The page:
Bone China by Laura Purcell

I have read and adored Purcell’s two previous books, The Silent Companions and The Corset so I had very high hopes for Bone China and it certainly does not disappoint. This is Victorian Gothic at its absolute best. Once again Laura Purcell has written a masterpiece which I found I couldn’t put down. I became so invested in the character’s lives that I had to keep reading to find out what happened to them next.

Set in Cornwall, the story centres around Hester Why, who is quite literally running away from her previous life, she has taken on the role of nurse to a frail and vulnerable Miss Pinecroft of Morvoren House. As Hester arrives she quickly learns that all is not as it seems, her patient is silent and quite clearly disturbed by something in her mind. She very rarely moves and spends her days sat in a freezing cold room with the curtains drawn staring at her collection of fine china. Despite Hester’s pleas Miss Pinecroft will not discuss the troubles on her mind or change her ways. The peculiar behaviour of the residents at Morvoren is not limited to Miss Pinecroft as Hester quickly discovers. The others are governed by a bizarre set of rituals they hope will keep the fairies away. Including lines of salt on the floor, bible balls and keeping the ward of Miss Pinecroft as a child, despite the fact she is a fully grown woman. She may be alcohol and laudanum dependent but Hester knows strange goings on when she sees them and something very strange is happening here.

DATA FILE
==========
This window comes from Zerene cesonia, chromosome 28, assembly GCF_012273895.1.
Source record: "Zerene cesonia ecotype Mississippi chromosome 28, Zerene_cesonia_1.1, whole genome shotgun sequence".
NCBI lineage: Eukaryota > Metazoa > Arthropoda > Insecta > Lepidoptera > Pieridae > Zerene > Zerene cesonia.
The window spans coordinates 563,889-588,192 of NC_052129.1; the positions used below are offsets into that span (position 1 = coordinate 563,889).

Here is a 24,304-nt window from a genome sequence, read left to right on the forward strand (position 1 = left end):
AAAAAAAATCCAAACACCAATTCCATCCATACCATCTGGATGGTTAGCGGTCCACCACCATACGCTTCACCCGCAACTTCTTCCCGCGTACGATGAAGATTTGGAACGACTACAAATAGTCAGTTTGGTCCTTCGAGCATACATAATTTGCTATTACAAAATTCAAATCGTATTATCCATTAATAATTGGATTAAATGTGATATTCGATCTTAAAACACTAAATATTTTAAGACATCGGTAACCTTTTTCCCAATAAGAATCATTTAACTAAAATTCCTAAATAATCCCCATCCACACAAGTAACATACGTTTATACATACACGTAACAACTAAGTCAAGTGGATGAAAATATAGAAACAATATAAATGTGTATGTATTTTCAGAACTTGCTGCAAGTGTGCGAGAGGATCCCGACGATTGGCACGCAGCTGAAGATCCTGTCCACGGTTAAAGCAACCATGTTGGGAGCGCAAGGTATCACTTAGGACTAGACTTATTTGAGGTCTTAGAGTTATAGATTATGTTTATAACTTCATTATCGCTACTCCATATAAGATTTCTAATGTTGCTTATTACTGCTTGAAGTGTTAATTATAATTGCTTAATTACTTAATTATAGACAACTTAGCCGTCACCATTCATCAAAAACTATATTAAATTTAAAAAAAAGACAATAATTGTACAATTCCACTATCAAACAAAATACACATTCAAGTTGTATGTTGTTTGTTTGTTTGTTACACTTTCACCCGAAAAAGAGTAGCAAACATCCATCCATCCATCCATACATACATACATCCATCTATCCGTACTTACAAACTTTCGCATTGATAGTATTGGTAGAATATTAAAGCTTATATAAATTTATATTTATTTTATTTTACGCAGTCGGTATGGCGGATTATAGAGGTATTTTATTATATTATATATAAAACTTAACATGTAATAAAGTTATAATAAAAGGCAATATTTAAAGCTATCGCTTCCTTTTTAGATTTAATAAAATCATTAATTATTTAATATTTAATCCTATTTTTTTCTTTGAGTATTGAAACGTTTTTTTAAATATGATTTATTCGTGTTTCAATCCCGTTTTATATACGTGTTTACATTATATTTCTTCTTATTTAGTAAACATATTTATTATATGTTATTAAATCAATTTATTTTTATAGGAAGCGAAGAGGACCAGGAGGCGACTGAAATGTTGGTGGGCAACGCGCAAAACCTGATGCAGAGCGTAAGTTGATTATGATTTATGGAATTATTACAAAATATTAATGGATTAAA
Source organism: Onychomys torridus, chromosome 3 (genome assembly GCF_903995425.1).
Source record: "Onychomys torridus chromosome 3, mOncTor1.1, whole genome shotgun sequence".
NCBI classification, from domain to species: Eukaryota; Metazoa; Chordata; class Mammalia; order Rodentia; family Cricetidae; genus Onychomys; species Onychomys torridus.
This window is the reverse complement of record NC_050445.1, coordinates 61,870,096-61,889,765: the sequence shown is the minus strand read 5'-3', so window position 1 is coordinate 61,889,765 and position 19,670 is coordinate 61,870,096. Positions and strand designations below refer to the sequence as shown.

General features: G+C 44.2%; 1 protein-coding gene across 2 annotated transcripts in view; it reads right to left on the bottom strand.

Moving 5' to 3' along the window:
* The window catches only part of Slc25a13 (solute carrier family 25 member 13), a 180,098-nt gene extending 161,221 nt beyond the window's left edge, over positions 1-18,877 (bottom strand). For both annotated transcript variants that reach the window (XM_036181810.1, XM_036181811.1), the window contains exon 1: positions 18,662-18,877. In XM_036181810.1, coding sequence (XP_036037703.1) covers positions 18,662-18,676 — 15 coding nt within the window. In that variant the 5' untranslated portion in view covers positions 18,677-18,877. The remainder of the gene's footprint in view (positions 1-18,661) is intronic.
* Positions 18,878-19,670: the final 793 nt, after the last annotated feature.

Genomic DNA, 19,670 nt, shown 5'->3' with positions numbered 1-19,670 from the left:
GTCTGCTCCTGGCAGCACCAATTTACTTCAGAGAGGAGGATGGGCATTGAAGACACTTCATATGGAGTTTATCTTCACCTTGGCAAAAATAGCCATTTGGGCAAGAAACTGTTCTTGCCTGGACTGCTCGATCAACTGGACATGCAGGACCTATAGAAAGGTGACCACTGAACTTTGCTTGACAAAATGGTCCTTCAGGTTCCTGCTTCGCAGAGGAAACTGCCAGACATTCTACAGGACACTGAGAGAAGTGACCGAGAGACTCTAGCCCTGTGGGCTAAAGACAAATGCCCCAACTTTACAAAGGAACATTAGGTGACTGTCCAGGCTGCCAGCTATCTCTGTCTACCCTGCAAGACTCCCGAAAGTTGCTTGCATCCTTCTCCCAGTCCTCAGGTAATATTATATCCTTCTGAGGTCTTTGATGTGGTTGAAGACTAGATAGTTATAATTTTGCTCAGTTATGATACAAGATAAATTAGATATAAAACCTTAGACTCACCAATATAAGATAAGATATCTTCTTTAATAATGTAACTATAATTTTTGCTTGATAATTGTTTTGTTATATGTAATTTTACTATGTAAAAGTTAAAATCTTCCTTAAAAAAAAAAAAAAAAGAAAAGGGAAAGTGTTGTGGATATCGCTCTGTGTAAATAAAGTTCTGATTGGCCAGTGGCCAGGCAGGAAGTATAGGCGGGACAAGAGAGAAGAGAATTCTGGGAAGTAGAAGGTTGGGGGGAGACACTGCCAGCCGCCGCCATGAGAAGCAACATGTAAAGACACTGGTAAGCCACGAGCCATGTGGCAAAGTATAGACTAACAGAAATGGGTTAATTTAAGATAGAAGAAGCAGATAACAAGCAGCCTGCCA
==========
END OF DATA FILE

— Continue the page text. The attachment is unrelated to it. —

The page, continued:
The story flashes back 40 years to when Miss Pinecroft lived at Morvoren with her father who, after watching his wife and children die from consumption, has made it his life’s purpose to find a cure for this terrible disease. He enlists patients from a local prison who are at various stages of the illness and treats them in the caves below Morvoren thinking that fresh sea air will benefit them. It is the results of this medical experiment that has repercussions that are still being felt at Morvoren . Is what happened within those caves and to the patients still so harrowing in the mind of Miss Pinecroft that she can’t speak of it?

It is evident that both Hester and Miss Pinecroft have pasts they are trying to hide from and the way the story unravels these stories is magnificent. The story is tense and exquisitely written, you feel like you are in the room with the characters and that you at one with them.


Haverscroft by S.A. Harris.

Firstly, wow, just wow!!!

What a book this is, what an amazing creepy tense story the author has created within these pages.

I am by no means a horror fan but I had heard great things about this book so I thought I would be brave and give it a go. If you feel you are brave enough to visit Haverscroft House then you are in for an unsettling time. Haverscroft is the new home for Mark and Kate Keeling and their nine-year-old twins Tom and Sophie. They have uprooted their life in London and relocated, at Marks insistence, to Haverscroft. Mark and Kate’s marriage appears to be floundering, Kates recent mental breakdown and infidelity with Mark’s colleague is putting strain on the couple. You would think relocating to a more rural setting for more family time would be just what they needed but Mark is still spending copious amounts of time in London working whilst Kate is left at Haverscroft and all the strange goings on.

It does not take long for the unnerving tapping noises and the inevitable creaking and groaning to begin. Kate does everything within her power to protect her young family whilst trying to convince her husband she is not going mad. There are plenty of twists and turns and many secrets held within the walls of Haverscroft and the Keeling’s marriage. Kate’s main focus is keeping her family safe, but can she do this when Haverscroft’s past looms large over them and threatens to destroy everything?